An electronic system to assist Ghana’s justice delivery system to keep track of all the disparate activities of the various stakeholders has been launched in Accra by the Vice President of the Republic, Dr Mahamudu Bawumia.
Known as the Criminal Justice Case Tracking System (Ghana CTS), it is designed to collect, collate and harmonise data from the Ghana Police Service, Prisons Service, the Ministry of Justice and Attorney General’s Department, the Economic and Organised Crime Office (EOCO), the Legal Aid Scheme and the Judicial Service in order to provide systemic and timely information to all stakeholders, from the arrest or receipt of complaint, through investigation, charging, prosecution, trial and punishment.
The execution of the project has the potential to generate immense benefits for the country in seeking to fulfill the ends of criminal law which is essential to promote peace, security and order within the society.
Speaking at the launch ceremony in Accra on Tuesday, which was also attended by the Attorney-General and Minister for Justice, Hon Gloria Akuffo, the Chief Justice, Ms Justice Sophia Abena Boafoa Akuffo, and the United States Ambassador to Ghana, H.E. Robert P Jackson, Vice President Bawumia underscored the importance of a timely and efficient judicial system for the development of any nation.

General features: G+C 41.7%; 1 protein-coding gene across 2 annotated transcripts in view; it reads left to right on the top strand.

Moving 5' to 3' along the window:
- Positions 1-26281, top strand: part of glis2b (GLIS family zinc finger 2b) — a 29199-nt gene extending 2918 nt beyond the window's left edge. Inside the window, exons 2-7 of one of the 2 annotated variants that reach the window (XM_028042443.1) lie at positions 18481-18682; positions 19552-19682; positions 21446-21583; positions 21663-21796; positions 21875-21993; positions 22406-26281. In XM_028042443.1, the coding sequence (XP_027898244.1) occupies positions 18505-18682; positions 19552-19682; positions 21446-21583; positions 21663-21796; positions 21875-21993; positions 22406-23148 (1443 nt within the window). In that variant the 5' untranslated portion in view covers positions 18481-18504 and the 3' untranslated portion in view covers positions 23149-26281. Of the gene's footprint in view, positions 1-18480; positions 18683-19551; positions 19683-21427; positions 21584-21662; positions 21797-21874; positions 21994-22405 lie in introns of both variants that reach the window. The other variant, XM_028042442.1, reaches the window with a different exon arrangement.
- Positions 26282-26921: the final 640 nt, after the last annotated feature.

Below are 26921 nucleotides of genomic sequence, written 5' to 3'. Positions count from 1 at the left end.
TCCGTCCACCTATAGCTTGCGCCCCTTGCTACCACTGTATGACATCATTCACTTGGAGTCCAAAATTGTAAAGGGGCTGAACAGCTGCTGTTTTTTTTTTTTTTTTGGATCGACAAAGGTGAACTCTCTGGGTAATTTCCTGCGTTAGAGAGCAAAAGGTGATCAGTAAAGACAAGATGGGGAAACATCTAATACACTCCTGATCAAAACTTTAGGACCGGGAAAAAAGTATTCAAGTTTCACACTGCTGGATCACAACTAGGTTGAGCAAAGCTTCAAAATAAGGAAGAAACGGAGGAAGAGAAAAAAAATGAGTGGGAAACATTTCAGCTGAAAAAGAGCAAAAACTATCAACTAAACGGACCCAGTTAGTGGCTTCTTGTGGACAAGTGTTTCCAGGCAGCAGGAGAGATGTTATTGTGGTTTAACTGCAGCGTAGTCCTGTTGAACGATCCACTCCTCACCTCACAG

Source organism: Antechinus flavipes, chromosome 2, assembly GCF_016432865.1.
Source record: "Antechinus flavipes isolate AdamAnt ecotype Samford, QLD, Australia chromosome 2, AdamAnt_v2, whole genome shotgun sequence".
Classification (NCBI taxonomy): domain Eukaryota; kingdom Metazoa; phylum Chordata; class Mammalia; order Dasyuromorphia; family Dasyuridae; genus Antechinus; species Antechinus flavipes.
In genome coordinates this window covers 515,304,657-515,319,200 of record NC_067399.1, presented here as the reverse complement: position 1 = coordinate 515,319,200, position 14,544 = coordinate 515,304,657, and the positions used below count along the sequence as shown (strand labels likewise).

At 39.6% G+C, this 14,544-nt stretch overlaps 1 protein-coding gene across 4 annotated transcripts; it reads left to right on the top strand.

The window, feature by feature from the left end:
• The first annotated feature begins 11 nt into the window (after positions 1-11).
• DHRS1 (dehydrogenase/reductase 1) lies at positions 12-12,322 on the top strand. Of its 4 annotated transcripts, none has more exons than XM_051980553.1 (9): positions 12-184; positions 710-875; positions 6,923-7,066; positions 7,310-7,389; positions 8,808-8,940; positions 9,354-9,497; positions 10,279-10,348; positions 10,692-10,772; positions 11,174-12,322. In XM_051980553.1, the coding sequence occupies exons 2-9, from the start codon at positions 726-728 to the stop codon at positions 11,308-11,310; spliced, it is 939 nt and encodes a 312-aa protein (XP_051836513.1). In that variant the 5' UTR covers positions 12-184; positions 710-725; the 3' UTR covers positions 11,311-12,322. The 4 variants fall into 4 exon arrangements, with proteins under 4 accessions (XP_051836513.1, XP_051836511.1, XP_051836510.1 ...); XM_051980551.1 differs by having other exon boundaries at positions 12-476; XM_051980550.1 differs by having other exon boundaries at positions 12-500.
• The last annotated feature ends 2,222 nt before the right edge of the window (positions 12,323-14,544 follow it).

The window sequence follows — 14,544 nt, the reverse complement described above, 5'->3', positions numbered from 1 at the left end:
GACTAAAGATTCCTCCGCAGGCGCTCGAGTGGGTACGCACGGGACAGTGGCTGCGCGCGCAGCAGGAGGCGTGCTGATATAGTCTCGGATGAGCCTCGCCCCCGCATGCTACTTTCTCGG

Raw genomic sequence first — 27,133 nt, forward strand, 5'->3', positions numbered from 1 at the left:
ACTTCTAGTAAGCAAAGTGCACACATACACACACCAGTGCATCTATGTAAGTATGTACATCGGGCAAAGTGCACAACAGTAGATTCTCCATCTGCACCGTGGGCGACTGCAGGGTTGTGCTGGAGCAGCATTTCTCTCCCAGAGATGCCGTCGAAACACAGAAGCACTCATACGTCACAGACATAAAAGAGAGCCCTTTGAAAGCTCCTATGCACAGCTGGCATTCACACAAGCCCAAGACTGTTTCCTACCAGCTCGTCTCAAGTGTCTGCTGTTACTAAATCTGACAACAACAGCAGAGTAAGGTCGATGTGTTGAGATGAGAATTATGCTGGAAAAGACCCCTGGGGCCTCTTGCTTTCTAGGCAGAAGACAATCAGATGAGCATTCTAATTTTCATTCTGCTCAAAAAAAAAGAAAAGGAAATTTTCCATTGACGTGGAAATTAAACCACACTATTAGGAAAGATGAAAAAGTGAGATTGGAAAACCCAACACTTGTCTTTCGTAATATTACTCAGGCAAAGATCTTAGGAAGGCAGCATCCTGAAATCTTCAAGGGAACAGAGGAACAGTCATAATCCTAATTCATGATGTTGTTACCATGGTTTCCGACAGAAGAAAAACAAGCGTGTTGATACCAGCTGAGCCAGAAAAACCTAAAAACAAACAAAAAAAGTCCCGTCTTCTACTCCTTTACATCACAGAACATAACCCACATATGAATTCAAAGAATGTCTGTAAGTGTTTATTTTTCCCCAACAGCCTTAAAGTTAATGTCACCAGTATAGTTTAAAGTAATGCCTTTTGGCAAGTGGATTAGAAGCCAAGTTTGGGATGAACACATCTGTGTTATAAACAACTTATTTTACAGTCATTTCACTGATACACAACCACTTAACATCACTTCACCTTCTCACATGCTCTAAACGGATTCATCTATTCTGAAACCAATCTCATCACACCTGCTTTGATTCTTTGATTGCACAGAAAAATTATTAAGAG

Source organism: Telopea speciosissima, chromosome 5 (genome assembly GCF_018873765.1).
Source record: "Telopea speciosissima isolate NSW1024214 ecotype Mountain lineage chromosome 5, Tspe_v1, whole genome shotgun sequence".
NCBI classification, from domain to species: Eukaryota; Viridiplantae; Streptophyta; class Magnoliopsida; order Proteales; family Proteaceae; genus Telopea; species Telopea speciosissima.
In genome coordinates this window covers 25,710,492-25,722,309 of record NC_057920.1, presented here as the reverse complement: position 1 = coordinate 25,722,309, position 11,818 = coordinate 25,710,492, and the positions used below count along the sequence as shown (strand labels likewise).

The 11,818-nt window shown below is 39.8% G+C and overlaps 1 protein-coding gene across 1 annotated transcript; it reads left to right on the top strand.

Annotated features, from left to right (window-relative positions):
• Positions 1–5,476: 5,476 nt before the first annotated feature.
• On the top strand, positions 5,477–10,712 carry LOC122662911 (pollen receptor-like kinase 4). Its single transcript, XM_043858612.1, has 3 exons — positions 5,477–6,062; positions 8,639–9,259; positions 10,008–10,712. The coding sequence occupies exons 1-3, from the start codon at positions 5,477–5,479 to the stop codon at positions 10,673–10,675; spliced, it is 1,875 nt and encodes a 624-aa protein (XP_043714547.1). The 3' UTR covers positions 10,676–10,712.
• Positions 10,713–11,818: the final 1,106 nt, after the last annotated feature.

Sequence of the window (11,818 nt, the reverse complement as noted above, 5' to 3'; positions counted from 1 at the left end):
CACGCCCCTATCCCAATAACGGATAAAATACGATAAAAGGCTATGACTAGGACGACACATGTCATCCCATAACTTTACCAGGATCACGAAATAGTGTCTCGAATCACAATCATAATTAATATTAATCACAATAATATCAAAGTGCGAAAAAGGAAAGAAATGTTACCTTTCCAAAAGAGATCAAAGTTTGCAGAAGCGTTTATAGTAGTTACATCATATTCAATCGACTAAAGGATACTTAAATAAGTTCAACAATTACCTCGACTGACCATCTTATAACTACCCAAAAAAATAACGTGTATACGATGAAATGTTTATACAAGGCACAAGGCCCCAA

“Timeliness and efficiency are essential to the survival of a modern state. For peace to be maintained among citizens, for our collective sense that we live in a good society, citizens must have reasonable faith that the courts are able to dispense justice impartially, speedily, and efficiently.
“For investors to have confidence in an economy, they must be certain that commercial disputes will be fairly and efficiently adjudicated. In sum, for the modern state, justice delayed or miscarried is the surest formula or recipe for chaos and disorderliness.
“An efficient justice system is a priceless public good” the Vice President emphasized.
Vice President Bawumia bemoaned the many bottlenecks in the justice delivery system, which creates a fertile ground for corruption and the perversion of justice, and called for high stakes buy-in from the leaders of the justice delivery system to ensure its success.
“…the capacity to track the location and status of cases has been a major problem. This, many will argue, create fertile grounds for corruption by certain individuals in each of the key steps in the justice chain. The result has been undue delays, loss of files, among others, and subsequent clogging of the criminal justice delivery system by excessive court caseloads and backlogs.
“I am informed that these challenges in turn, sadly, have led to many remand prisoners suffering from long periods behind bars before they can have their day in court. This can only exacerbate prison overcrowding which all decent citizens agree to be inhumane.”
“(But) with the activation of this Project, there will be clear and accountable tracking of cases from initiation right through to judgment,” the Vice President continued. “Users of the system will be able to assign activities and track the execution of those activities.
“This will enable the various stakeholders to keep case processing on track by identifying delays in individual cases and bringing to light major bottlenecks in the system.”
Vice President Bawumia pledged Government’s support for its success, indicating that the Case-tracking System gives further impetus to the push to place ICT at the heart of the governance and economic processes.